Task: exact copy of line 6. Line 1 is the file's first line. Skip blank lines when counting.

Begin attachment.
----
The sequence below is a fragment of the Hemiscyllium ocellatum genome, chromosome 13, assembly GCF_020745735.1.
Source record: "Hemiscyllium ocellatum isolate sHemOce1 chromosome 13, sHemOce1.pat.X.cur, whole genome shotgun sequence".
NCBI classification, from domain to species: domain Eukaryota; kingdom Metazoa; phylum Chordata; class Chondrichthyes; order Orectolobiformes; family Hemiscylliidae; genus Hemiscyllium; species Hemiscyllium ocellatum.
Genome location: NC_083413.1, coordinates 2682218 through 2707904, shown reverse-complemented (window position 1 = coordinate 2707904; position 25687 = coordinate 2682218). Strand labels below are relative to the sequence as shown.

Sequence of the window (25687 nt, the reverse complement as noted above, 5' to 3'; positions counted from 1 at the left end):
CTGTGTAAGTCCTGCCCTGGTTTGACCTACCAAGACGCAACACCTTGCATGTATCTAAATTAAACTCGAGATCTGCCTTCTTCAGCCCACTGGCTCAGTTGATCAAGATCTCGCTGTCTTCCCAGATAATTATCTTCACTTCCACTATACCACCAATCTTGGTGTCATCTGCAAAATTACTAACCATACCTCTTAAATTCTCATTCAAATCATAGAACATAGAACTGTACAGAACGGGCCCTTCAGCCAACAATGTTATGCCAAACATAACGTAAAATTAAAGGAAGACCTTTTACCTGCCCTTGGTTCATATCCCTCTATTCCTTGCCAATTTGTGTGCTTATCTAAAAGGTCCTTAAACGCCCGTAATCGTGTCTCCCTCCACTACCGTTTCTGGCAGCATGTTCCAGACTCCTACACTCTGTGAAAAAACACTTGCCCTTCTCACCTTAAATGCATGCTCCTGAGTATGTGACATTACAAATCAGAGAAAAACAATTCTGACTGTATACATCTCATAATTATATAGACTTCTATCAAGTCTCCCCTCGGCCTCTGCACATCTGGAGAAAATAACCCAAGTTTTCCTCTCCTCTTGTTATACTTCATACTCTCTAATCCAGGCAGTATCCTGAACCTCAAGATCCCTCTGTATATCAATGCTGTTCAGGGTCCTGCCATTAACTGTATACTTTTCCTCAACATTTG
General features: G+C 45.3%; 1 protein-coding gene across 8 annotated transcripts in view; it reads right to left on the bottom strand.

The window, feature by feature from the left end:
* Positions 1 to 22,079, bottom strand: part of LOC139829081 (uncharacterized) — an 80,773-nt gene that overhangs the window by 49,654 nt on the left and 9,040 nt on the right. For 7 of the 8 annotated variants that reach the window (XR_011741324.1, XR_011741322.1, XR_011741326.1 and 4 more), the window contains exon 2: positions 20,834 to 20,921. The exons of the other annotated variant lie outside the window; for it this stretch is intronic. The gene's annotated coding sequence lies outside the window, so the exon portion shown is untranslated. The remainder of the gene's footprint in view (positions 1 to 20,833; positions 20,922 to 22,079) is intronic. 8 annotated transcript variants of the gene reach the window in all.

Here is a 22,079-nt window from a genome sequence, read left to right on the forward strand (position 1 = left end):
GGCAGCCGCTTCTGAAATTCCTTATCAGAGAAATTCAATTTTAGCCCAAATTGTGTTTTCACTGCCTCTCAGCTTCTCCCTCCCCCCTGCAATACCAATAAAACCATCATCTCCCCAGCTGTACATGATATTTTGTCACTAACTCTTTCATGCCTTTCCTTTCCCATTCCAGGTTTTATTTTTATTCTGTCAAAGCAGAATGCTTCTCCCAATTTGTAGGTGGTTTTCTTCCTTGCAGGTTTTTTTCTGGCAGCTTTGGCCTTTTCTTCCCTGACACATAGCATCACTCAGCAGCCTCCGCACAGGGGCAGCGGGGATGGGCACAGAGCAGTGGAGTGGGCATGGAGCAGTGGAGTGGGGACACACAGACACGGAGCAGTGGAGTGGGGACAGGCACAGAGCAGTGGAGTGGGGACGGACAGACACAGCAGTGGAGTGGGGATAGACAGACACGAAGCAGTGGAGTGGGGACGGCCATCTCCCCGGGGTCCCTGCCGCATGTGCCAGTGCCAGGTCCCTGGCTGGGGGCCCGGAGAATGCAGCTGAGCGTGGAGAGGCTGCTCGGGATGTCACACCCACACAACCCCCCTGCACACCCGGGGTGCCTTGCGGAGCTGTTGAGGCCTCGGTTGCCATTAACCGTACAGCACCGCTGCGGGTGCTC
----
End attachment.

CTGTGTAAGTCCTGCCCTGGTTTGACCTACCAAGACGCAACACCTTGCATGTATCTAAATTAAACTCGAGATCTGCCTTCTTCAGCCCACTGGCTCAGTTGATCAAGATCTCGCTGTCTTCCCAGATAATTATCTTCACTTCCACTATACCACCAATCTTGGTGTCATCTGCAAAATTACTAACCATACCTCTTAAATTCTCATTCAAATCATAGAACATAGAACTGTACAGAACGGGCCCTTCAGCCAACAATGTTATGCCAAACATAACGTAAAATTAAAGGAAGACCTTTTACCTGCCCTTGGTTCATATCCCTCTATTCCTTGCCAATTTGTGTGCTTATCTAAAAGGTCCTTAAACGCCCGTAATCGTGTCTCCCTCCACTACCGTTTCTGGCAGCATGTTCCAGACTCCTACACTCTGTGAAAAAACACTTGCCCTTCTCACCTTAAATGCATGCTCCTGAGTATGTGACATTACAAATCAGAGAAAAACAATTCTGACTGTATACATCTCATAATTATATAGACTTCTATCAAGTCTCCCCTCGGCCTCTGCACATCTGGAGAAAATAACCCAAGTTTTCCTCTCCTCTTGTTATACTTCATACTCTCTAATCCAGGCAGTATCCTGAACCTCAAGATCCCTCTGTATATCAATGCTGTTCAGGGTCCTGCCATTAACTGTATACTTTTCCTCAACATTTG